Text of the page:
Breakthrough director Maggie Gyllenhaal’s psychological drama film was declared best feature film besides winning awards in three other categories.
Maggie Gyllenhaal’s Elena Ferrante adaptation “The Lost Daughter” has won four Gotham Awards including best feature film at the 31st Gotham Awards.
As one of the first stops in the long march to the Oscars, Monday evening’s Gothams was the first real attempt since the pandemic began to summon all the season’s usual glitz and pomp.
Gyllenhaal won breakthrough director and best screenplay for her directorial debut and star Olivia Colman shared the award for outstanding lead performance with Frankie Faison, “The Killing of Kenneth Chamberlain,” a drama based on the 2011 police shooting in White Plains, New York.
“CODA,” the celebrated coming-of-age drama about a hearing daughter in a deaf family, won several awards.
Troy Kotsur, the veteran deaf actor who plays the film’s fisherman father, won outstanding supporting performance.
Emilia Jones, who stars as the daughter, won breakthrough performer.
Other winners included Ryusuke Hamaguchi’s intimate epic “Drive My Car” for best international film and Jonas Poher Rasmussen’s “Flee,” an animated film about an Afghanistan migrant’s life, for best documentary.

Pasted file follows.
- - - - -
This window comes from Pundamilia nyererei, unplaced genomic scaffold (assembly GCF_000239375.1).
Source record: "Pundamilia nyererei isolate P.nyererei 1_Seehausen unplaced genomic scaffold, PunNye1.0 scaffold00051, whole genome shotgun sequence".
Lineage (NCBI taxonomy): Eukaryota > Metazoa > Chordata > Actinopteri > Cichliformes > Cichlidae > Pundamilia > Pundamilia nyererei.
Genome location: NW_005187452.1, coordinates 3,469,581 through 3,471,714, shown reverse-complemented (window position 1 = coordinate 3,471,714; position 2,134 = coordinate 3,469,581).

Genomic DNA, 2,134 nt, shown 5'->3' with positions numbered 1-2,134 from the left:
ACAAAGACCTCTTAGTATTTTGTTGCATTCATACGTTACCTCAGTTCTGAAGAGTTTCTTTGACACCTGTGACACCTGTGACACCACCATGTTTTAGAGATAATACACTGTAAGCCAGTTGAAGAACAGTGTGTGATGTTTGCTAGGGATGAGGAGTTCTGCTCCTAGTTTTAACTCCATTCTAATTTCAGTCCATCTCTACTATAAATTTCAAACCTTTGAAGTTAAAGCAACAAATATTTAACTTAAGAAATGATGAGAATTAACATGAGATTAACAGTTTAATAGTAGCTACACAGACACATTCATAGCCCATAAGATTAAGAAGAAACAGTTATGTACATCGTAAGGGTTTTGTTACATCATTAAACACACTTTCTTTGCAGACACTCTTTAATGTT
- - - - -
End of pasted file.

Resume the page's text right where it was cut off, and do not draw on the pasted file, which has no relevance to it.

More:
Tribute awards included honours for Jane Campion, director of “The Power of the Dog”, Stewart for her performance as Princess Diana in “Spencer”, Peter Dinklage for the upcoming “Cyrano” and the cast of Jeymes Samuel’s Black Western “The Harder They Fall.”
For the first time, the Gothams were presented without gendered acting categories.
While the season’s top award shows, the Oscars, the Emmys, the Tonys, haven’t yet embraced such a move, the Gothams are part of a growing number of awards bodies, including the Grammys and the MTV Film and TV Awards, to ditch “best actor” and “best actress.”
The decision was applauded several times during Monday night’s show.
Ethan Hawke, a co-winner for his performance in the series “The Good Lord Bird,” said he never understood the separate categories in the first place.
“True talent shines through the divisions meant to separate us,” said “Billions” actor Asia Kate Dillon, a presenter, who identifies as nonbinary.